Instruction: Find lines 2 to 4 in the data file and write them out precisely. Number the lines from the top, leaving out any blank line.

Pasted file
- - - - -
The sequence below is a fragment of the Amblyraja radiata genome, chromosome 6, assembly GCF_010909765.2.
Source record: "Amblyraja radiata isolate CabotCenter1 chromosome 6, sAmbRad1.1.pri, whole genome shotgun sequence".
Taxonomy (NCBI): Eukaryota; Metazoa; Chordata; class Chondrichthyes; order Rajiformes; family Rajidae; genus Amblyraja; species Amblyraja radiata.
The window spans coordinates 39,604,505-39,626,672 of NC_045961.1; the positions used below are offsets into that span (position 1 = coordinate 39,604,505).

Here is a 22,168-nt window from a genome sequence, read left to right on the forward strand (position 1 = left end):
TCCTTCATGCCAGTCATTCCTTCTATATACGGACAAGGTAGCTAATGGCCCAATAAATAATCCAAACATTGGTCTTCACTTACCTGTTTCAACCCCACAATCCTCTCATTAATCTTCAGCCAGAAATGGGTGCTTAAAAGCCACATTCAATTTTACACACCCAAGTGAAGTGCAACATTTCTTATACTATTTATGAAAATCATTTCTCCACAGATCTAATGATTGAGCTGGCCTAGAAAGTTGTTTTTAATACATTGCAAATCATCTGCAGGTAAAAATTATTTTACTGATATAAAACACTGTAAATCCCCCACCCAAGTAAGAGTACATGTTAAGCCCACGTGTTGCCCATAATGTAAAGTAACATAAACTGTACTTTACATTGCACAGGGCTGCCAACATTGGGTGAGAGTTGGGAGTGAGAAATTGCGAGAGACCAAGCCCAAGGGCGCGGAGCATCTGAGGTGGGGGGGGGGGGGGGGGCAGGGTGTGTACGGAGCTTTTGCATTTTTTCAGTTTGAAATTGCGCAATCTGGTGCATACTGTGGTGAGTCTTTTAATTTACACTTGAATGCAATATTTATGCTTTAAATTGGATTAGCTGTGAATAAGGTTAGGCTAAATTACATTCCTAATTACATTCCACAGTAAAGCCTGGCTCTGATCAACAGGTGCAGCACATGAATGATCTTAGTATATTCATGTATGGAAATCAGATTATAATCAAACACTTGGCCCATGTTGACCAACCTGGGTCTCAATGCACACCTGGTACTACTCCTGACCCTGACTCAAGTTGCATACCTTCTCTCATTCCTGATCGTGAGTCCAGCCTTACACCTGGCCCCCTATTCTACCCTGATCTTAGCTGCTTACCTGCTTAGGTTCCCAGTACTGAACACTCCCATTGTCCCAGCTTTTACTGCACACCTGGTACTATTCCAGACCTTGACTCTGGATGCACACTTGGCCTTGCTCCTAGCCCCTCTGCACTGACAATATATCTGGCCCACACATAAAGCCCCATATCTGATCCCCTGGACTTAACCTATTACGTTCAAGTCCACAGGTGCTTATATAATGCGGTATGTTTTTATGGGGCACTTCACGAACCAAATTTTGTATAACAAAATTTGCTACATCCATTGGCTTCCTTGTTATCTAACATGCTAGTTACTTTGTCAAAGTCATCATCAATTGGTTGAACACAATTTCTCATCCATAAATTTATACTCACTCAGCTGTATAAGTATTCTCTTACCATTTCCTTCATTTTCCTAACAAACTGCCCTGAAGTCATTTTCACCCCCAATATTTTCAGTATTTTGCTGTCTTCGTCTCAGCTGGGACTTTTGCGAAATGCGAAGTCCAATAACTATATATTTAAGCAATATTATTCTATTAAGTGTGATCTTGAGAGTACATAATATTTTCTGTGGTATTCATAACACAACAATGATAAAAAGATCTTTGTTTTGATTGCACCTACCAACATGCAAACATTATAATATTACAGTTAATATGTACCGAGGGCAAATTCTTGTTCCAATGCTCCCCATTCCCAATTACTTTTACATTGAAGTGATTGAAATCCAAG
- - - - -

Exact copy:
Source record: "Amblyraja radiata isolate CabotCenter1 chromosome 6, sAmbRad1.1.pri, whole genome shotgun sequence".
Taxonomy (NCBI): Eukaryota; Metazoa; Chordata; class Chondrichthyes; order Rajiformes; family Rajidae; genus Amblyraja; species Amblyraja radiata.
The window spans coordinates 39,604,505-39,626,672 of NC_045961.1; the positions used below are offsets into that span (position 1 = coordinate 39,604,505).